The ruins of Thebes, surnamed Hecatompylos, because of its hundred gates, are found on the eastern shore of the Nile, in north latitude 25’ 40. The geologist will make no scruple to believe the prophet Nahum, that the sea once reached the ramparts of Thebes. The Rev. Mr. Ray has proved that the sea once washed the shores of Canterbury, and that there are six acres of oysters near Reading. The tides once played, and for a long time, at the foot of the Craven hills near Keighley in Yorkshire, depositing a broad line of bowlders, and also mixed with bowlders of limestone, and of a character quite dissimilar from any liases in this country.

Ezekiel 30:17 . The young men of Aven and of Phibeseth. The Vulgate reads, Heliopolis, the city of the sun, and Babastos. The former city is the Greek name for On.


We are here struck with the exact accomplishment of the prophecies against Egypt, against its cities and its princes, by the wars of Assyria and surrounding nations. When the measure was full, the visitation came. Therefore Isaiah, Nahum, Jeremiah, and Ezekiel, must have been inspired by Him to whom futurity is without a veil. What instruction then should the ruins of ancient cities where powerful kings once reigned, suggest to the flourishing cities of Europe who imitate them in every species of crime, and forget the Lord, who does what he pleases in the heavens above, and in the earth below. Ah, we want all the energies of religion to be in active operation, to counteract the evils of the heart, that righteousness and peace may everywhere flourish and abound.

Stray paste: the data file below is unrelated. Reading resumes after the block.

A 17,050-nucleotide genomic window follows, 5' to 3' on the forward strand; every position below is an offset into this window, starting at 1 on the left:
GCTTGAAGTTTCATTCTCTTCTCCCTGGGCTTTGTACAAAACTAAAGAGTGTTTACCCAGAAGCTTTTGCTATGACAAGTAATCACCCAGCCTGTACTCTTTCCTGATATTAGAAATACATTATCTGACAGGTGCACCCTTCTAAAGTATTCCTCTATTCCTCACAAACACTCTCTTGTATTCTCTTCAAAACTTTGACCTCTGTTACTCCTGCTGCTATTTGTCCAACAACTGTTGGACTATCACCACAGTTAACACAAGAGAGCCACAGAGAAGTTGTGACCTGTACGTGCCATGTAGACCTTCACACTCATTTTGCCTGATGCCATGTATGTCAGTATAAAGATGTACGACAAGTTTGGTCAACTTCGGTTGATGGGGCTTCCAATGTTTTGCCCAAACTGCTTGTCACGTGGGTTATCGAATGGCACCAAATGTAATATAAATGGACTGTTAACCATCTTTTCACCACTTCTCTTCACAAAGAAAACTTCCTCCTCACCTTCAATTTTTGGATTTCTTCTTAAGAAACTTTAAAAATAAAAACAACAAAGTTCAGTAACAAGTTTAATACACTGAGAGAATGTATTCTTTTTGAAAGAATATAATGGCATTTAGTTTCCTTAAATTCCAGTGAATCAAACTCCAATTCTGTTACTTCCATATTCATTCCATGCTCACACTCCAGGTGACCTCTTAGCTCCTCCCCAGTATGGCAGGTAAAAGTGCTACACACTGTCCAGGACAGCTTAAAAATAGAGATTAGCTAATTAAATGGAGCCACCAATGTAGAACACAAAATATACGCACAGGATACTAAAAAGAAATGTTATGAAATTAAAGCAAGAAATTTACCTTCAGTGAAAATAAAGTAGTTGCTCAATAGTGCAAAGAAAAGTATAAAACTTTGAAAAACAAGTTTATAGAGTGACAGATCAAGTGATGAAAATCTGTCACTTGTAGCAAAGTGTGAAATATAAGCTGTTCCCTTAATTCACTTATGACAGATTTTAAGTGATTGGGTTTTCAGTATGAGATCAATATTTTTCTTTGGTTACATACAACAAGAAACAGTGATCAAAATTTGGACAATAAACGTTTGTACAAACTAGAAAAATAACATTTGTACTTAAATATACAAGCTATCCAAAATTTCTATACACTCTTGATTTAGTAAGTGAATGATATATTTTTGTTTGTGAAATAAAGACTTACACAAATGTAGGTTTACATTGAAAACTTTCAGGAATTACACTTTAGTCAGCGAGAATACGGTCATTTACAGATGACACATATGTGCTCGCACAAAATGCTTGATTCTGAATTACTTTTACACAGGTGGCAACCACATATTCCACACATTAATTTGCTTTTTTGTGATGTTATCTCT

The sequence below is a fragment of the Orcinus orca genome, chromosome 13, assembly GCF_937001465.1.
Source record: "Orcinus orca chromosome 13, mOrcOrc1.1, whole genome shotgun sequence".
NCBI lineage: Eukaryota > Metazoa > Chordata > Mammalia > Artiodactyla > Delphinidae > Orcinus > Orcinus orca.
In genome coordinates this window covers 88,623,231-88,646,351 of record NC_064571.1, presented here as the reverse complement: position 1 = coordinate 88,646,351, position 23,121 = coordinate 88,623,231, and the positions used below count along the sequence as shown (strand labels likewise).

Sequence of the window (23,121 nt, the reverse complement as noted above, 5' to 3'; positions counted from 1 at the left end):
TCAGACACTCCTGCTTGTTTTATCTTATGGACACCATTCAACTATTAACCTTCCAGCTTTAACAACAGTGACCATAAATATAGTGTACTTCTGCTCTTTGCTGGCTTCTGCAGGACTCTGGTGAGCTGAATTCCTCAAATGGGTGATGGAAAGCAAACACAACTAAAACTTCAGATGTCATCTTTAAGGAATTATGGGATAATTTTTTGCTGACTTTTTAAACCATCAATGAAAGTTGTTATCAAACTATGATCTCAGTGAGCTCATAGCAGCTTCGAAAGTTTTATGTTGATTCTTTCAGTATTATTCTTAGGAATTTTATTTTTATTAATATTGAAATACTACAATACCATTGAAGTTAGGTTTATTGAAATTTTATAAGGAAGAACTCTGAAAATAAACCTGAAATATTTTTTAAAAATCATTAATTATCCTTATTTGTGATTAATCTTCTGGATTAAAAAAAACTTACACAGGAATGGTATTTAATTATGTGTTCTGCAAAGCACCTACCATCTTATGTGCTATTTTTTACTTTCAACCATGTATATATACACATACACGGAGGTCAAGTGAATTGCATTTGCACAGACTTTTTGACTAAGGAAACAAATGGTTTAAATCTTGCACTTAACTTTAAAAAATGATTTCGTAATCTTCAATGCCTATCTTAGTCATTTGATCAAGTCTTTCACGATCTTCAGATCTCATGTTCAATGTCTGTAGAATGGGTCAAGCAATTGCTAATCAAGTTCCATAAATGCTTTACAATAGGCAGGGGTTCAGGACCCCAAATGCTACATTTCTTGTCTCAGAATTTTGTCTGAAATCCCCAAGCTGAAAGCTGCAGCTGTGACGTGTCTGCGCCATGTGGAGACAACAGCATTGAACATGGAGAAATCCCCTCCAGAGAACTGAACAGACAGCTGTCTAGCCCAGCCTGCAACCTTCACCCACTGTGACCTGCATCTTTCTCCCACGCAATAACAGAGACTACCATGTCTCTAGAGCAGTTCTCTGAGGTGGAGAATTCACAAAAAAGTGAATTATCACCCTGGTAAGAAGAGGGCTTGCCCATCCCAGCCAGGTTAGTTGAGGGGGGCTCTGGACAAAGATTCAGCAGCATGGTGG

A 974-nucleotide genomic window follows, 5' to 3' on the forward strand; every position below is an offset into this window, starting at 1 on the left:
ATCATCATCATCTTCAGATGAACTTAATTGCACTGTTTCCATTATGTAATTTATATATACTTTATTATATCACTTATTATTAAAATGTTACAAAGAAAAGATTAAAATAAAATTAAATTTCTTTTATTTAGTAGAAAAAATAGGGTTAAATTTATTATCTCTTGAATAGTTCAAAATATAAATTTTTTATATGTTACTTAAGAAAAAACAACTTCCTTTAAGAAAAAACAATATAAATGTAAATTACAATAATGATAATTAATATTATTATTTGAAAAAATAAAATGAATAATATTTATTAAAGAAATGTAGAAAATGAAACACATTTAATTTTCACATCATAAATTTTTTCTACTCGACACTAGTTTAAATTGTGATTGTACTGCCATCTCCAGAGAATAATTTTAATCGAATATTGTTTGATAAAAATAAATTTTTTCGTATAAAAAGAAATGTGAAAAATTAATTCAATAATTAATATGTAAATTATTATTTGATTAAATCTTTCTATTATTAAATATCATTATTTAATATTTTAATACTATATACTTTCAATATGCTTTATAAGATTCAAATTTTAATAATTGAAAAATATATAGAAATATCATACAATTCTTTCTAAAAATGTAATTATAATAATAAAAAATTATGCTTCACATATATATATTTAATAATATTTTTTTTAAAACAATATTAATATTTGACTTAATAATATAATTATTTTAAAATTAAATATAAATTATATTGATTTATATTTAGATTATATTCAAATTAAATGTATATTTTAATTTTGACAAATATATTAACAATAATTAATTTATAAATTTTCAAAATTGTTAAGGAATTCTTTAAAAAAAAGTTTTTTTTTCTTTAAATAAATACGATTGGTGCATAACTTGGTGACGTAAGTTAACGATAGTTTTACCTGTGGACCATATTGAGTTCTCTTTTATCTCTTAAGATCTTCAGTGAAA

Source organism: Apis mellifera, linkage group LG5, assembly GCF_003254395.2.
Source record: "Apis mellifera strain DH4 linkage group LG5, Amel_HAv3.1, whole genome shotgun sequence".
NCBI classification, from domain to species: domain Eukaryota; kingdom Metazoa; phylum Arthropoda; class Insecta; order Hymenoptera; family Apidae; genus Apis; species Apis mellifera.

Bibliographical Information
Sutcliffe, Joseph. "Commentary on Ezekiel 30". Sutcliffe's Commentary on the Old and New Testaments. https://www.studylight.org/commentaries/eng/jsc/ezekiel-30.html. 1835.